Justice

Peace activism and criminal damage: ‘When you’re a Quaker and a Methodist minister, juries tend to acquit’

This piece was originally published by The Justice Gap. ‘We were about three metres away from the first plane when we got caught,’ says Dan Woodhouse, the Methodist minister who broke into a BAE Systems airbase this January. Along with fellow peace activist Sam Walton, Woodhouse had hoped to prevent British arms from making their way to Saudi Arabia. The pair was charged with causing £1,000 of criminal damage without a lawful excuse, but were recently acquitted at Burnley Magistrates’ Court. A district judge accepted their argument that they had acted for the greater good. Woodhouse and Walton, both experienced anti-arms activists, decided to take direct action because, in their view, they had exhausted all efforts to lobby MPs, demonstrate and sign petitions. ‘There’s a point when normal campaigning just doesn’t work because the government doesn’t want to hear it,’ Woodhouse suggests. ‘They just want to sell more weapons to Saudi. In the face …

One in five decisions by courts unsafe because of ‘misleading evidence’

This piece was originally published by The Justice Gap. A new analysis of close to a thousand Court of Appeal cases over the last seven years has found that more than one in five decisions by lower courts (22%) were argued unsafe because they contained misleading evidence. The University College London study, which looked at the transcripts of 996 cases, also revealed that more than three-quarters of successful appeals (76%) were based on reinterpretations of the same materials available in the original trial rather than new information. Scientists Nadine Smit, Ruth Morgan and David Lagnado maintained that when forensic evidence misled judges and juries, it did so because of a misinterpretation of its relevance, probative value or validity. Their paper called on lawyers and expert witnesses to bring more transparency to the relationship between evidence and hypothesis, taking care to avoid ‘an erroneous understanding of the evidential value of evidence’. Belief in a …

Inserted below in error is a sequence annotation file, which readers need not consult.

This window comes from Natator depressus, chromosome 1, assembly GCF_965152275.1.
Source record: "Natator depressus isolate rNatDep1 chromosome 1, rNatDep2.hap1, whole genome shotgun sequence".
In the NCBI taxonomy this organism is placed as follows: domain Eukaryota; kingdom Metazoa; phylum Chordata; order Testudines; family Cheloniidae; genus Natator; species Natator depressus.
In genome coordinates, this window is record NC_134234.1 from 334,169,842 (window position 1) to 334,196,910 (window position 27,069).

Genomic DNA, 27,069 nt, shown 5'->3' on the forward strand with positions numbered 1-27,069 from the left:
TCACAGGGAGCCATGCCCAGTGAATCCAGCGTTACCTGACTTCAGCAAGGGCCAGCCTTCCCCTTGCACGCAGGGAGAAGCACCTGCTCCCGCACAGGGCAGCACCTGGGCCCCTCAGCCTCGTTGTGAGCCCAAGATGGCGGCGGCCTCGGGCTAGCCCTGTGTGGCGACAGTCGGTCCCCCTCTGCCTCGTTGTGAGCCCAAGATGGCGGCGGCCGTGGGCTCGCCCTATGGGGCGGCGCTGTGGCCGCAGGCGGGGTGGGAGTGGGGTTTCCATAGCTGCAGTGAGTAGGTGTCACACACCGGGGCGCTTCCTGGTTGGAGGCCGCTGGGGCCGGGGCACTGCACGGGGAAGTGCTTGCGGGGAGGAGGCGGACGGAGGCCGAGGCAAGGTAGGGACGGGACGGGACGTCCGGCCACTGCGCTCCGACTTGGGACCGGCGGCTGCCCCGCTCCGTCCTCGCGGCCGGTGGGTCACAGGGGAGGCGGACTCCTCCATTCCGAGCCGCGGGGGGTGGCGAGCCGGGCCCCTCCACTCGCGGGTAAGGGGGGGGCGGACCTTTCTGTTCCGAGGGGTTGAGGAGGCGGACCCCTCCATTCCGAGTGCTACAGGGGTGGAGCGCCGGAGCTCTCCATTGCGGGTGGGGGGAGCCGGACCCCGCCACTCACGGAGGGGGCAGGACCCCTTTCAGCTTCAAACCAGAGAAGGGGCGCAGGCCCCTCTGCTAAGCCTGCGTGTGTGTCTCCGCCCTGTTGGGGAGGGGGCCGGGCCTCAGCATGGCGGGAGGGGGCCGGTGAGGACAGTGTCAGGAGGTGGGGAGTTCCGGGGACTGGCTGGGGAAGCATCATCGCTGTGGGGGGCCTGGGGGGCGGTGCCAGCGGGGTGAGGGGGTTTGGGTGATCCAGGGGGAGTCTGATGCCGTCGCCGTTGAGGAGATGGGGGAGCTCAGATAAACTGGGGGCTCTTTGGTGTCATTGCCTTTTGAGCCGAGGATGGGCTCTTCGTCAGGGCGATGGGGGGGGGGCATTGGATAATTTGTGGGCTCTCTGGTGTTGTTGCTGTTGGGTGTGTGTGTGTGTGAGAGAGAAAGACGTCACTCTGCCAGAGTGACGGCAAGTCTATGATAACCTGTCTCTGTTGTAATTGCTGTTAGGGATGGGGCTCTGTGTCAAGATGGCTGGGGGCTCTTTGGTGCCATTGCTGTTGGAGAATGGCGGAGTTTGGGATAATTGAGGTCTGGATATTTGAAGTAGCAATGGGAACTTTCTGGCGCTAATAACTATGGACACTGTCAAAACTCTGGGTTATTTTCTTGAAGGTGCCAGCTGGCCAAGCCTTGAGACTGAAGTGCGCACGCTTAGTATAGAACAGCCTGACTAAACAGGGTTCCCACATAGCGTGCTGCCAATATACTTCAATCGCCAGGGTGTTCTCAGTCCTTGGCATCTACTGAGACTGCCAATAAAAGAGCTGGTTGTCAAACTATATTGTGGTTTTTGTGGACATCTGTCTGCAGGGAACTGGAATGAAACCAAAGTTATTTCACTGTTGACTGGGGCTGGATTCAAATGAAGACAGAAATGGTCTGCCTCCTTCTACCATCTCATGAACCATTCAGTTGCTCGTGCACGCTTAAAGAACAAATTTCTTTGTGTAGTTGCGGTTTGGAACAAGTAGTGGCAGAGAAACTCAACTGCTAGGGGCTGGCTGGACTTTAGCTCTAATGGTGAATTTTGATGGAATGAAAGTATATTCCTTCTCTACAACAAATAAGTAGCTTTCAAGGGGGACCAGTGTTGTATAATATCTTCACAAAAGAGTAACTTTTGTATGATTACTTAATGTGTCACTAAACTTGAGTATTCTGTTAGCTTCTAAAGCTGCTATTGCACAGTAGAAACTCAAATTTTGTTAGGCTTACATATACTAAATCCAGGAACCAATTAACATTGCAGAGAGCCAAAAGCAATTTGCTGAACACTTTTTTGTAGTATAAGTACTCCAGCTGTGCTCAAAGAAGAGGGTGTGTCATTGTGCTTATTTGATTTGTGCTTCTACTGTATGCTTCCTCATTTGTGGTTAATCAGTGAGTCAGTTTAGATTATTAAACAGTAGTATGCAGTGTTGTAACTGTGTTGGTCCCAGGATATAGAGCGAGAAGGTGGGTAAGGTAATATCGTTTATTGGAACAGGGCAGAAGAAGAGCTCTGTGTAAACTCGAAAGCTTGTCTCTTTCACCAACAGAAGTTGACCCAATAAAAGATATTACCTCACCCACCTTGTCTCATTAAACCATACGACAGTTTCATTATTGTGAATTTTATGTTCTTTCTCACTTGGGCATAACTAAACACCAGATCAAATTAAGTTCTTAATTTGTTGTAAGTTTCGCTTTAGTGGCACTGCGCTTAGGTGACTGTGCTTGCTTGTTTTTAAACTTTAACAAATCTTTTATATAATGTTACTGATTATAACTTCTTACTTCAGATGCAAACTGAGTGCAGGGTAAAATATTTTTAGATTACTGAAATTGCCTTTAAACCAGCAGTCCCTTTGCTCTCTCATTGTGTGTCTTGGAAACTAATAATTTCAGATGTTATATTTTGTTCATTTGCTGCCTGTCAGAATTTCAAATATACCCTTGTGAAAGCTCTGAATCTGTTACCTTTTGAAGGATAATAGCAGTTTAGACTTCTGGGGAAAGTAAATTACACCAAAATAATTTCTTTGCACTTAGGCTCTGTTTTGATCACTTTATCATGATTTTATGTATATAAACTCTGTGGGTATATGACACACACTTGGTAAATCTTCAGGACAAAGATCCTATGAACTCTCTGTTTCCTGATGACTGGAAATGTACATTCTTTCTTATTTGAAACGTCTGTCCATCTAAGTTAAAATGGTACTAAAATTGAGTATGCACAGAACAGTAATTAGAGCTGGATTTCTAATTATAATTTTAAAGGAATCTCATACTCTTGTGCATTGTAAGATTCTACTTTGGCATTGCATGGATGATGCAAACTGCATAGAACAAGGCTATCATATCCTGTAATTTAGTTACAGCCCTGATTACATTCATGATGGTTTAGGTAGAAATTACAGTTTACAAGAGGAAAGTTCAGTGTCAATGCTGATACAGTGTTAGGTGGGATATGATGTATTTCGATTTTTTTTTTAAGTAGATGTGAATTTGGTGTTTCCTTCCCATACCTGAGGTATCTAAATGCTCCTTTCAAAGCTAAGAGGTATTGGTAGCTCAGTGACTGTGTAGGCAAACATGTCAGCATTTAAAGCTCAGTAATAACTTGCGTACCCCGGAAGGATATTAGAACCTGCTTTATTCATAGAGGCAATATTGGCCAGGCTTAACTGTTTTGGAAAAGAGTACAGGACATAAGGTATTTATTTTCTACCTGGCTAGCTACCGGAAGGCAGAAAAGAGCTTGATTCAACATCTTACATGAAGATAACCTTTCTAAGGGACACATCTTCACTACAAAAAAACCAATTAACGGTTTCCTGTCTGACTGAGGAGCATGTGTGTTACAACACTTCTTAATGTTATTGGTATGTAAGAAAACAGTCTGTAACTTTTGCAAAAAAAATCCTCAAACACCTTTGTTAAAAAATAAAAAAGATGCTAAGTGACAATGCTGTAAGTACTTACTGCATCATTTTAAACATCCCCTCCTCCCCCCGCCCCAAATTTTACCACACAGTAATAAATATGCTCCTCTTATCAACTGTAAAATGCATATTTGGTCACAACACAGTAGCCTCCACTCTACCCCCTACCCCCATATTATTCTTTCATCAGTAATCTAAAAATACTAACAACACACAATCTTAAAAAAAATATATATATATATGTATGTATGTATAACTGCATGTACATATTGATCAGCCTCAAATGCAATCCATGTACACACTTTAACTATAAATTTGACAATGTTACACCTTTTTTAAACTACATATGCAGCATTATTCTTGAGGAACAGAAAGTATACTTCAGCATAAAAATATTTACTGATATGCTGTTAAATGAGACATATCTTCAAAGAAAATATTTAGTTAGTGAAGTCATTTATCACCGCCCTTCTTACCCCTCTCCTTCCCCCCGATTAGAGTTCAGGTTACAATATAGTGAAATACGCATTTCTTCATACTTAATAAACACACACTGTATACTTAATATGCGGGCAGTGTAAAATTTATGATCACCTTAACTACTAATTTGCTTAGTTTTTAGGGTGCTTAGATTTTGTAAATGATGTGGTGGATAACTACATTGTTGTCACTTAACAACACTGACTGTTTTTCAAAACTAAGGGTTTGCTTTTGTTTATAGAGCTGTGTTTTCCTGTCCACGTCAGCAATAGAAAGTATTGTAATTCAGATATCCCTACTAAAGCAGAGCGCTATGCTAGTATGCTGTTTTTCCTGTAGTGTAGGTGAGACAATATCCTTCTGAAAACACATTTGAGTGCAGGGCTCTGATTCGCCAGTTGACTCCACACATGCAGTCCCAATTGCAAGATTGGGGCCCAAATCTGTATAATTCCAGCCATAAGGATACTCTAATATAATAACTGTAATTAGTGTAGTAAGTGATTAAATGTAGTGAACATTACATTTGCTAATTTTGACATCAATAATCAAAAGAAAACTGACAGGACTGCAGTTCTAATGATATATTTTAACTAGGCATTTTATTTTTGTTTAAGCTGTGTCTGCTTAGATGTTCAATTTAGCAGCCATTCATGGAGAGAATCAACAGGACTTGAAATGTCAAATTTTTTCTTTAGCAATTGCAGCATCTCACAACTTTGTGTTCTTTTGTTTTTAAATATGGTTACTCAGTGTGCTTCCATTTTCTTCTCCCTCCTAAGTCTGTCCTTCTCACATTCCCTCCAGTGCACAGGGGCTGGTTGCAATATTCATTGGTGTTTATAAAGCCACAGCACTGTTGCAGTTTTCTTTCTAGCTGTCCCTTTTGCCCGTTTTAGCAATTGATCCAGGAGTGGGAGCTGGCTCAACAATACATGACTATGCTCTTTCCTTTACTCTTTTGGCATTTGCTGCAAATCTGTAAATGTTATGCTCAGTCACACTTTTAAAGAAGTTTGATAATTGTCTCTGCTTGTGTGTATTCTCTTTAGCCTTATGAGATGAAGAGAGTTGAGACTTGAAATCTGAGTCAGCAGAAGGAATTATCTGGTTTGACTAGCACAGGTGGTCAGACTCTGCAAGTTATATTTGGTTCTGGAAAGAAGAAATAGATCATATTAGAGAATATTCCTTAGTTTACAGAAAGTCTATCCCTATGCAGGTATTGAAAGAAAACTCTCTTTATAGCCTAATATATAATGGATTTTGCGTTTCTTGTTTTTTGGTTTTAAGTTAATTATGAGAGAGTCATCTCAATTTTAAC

New CPS guidance on joint enterprise ‘fails to get to grips’ with problem

This piece was originally published by The Justice Gap. New Crown Prosecution Service guidance has ‘completely failed to get to grips’ with joint enterprise, according to campaigners representing prisoners and their families. Following the publication of new principles on how to deal with the controversial common law doctrine back in July, the CPS launched a consultation which closed last week. The campaign group JENGbA (Joint Enterprise: Not Guilty by Association) has collated responses including submissions from 17 joint enterprise prisoners and calls on the director of public prosecutions to back their call for a public inquiry. Under joint enterprise, a person on the fringes of a group in which somebody commits murder can receive the same mandatory life sentence as the perpetrator. In February 2016 in the landmark Jogee ruling, the Supreme Court held that the law had taken ‘a wrong turn in 1984‘. The judgment did not end joint enterprise – and the first tranche …